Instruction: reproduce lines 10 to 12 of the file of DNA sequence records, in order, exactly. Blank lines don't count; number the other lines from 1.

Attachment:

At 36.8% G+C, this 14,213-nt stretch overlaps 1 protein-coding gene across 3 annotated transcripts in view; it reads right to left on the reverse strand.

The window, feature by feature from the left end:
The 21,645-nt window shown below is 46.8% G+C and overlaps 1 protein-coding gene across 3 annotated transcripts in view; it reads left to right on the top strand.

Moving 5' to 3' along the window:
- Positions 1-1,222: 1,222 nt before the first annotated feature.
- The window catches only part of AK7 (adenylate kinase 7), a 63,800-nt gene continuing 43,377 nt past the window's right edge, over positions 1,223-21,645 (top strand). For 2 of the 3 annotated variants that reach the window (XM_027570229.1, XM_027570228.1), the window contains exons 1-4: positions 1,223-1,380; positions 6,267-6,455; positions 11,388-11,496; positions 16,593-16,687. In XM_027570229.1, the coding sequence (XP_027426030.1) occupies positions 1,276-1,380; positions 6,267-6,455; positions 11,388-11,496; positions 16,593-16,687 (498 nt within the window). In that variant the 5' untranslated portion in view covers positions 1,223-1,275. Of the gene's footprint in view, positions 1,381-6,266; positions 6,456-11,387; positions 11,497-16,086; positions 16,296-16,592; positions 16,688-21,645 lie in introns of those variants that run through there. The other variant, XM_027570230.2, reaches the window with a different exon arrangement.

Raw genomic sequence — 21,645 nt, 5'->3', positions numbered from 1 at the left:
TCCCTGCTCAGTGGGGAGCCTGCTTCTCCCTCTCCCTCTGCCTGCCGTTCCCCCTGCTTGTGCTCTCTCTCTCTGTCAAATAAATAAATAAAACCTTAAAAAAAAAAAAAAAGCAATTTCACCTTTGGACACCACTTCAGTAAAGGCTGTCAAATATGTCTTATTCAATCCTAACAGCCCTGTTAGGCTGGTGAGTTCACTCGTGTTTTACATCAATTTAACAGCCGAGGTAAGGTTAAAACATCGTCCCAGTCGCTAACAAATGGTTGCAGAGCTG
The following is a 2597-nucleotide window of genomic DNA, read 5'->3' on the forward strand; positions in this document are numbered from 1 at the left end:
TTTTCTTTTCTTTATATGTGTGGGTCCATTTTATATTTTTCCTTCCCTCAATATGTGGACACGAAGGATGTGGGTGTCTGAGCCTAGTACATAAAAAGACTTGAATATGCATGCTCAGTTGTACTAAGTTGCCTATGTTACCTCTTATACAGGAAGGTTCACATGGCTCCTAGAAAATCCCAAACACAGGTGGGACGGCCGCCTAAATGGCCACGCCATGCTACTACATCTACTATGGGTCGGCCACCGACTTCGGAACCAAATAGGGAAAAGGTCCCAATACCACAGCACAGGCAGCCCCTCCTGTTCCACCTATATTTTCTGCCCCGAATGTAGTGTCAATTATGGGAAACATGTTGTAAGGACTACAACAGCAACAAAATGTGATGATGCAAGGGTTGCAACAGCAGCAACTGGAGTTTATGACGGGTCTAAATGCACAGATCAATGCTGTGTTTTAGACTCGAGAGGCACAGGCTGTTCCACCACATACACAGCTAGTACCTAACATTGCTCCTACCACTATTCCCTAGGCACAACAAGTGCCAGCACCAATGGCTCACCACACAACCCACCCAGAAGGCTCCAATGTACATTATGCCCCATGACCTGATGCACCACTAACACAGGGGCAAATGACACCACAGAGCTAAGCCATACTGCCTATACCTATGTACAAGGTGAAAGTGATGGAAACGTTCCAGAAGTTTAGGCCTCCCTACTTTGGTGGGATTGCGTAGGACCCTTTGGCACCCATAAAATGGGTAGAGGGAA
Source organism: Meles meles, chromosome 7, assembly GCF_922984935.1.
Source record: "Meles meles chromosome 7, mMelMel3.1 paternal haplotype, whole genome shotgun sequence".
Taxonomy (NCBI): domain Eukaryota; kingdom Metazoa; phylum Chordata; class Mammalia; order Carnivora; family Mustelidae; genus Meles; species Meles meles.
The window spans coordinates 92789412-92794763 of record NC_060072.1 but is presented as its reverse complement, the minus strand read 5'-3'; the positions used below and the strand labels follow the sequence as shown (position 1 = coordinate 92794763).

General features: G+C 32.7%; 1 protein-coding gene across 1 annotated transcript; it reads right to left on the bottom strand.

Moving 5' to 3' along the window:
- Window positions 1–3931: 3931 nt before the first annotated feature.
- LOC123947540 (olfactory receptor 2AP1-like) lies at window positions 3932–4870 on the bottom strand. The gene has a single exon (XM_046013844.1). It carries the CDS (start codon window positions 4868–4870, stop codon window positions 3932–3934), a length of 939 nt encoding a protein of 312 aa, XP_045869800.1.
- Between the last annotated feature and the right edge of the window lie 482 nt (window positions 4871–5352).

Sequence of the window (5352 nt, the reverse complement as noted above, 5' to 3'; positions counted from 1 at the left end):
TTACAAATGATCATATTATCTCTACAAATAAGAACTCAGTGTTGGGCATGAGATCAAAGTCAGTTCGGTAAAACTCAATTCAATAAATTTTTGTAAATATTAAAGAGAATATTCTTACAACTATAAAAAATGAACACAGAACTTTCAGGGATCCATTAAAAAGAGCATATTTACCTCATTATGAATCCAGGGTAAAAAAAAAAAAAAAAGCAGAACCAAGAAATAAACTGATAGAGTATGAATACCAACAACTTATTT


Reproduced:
TTTTCTTTTCTTTATATGTGTGGGTCCATTTTATATTTTTCCTTCCCTCAATATGTGGACACGAAGGATGTGGGTGTCTGAGCCTAGTACATAAAAAGACTTGAATATGCATGCTCAGTTGTACTAAGTTGCCTATGTTACCTCTTATACAGGAAGGTTCACATGGCTCCTAGAAAATCCCAAACACAGGTGGGACGGCCGCCTAAATGGCCACGCCATGCTACTACATCTACTATGGGTCGGCCACCGACTTCGGAACCAAATAGGGAAAAGGTCCCAATACCACAGCACAGGCAGCCCCTCCTGTTCCACCTATATTTTCTGCCCCGAATGTAGTGTCAATTATGGGAAACATGTTGTAAGGACTACAACAGCAACAAAATGTGATGATGCAAGGGTTGCAACAGCAGCAACTGGAGTTTATGACGGGTCTAAATGCACAGATCAATGCTGTGTTTTAGACTCGAGAGGCACAGGCTGTTCCACCACATACACAGCTAGTACCTAACATTGCTCCTACCACTATTCCCTAGGCACAACAAGTGCCAGCACCAATGGCTCACCACACAACCCACCCAGAAGGCTCCAATGTACATTATGCCCCATGACCTGATGCACCACTAACACAGGGGCAAATGACACCACAGAGCTAAGCCATACTGCCTATACCTATGTACAAGGTGAAAGTGATGGAAACGTTCCAGAAGTTTAGGCCTCCCTACTTTGGTGGGATTGCGTAGGACCCTTTGGCACCCATAAAATGGGTAGAGGGAA
Source organism: Meles meles, chromosome 7, assembly GCF_922984935.1.
Source record: "Meles meles chromosome 7, mMelMel3.1 paternal haplotype, whole genome shotgun sequence".